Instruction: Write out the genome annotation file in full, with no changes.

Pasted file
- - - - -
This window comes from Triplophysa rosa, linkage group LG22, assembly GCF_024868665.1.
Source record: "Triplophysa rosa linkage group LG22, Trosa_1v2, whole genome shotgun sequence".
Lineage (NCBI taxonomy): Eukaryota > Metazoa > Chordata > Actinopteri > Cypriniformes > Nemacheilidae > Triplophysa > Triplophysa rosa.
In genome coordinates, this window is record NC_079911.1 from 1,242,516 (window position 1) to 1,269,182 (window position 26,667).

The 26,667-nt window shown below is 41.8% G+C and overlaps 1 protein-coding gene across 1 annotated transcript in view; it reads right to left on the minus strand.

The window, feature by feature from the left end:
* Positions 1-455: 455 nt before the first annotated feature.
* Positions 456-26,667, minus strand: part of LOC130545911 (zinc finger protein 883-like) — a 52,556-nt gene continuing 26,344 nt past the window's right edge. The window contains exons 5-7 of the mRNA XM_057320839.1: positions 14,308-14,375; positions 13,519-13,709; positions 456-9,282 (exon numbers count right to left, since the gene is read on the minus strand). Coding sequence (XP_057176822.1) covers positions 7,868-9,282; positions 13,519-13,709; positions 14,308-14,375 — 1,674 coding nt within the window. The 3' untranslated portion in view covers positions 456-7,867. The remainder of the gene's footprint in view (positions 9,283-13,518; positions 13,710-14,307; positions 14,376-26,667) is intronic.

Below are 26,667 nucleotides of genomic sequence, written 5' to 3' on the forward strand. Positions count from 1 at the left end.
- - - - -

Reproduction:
This window comes from Triplophysa rosa, linkage group LG22, assembly GCF_024868665.1.
Source record: "Triplophysa rosa linkage group LG22, Trosa_1v2, whole genome shotgun sequence".
Lineage (NCBI taxonomy): Eukaryota > Metazoa > Chordata > Actinopteri > Cypriniformes > Nemacheilidae > Triplophysa > Triplophysa rosa.
In genome coordinates, this window is record NC_079911.1 from 1,242,516 (window position 1) to 1,269,182 (window position 26,667).

The 26,667-nt window shown below is 41.8% G+C and overlaps 1 protein-coding gene across 1 annotated transcript in view; it reads right to left on the minus strand.

The window, feature by feature from the left end:
* Positions 1-455: 455 nt before the first annotated feature.
* Positions 456-26,667, minus strand: part of LOC130545911 (zinc finger protein 883-like) — a 52,556-nt gene continuing 26,344 nt past the window's right edge. The window contains exons 5-7 of the mRNA XM_057320839.1: positions 14,308-14,375; positions 13,519-13,709; positions 456-9,282 (exon numbers count right to left, since the gene is read on the minus strand). Coding sequence (XP_057176822.1) covers positions 7,868-9,282; positions 13,519-13,709; positions 14,308-14,375 — 1,674 coding nt within the window. The 3' untranslated portion in view covers positions 456-7,867. The remainder of the gene's footprint in view (positions 9,283-13,518; positions 13,710-14,307; positions 14,376-26,667) is intronic.

Below are 26,667 nucleotides of genomic sequence, written 5' to 3' on the forward strand. Positions count from 1 at the left end.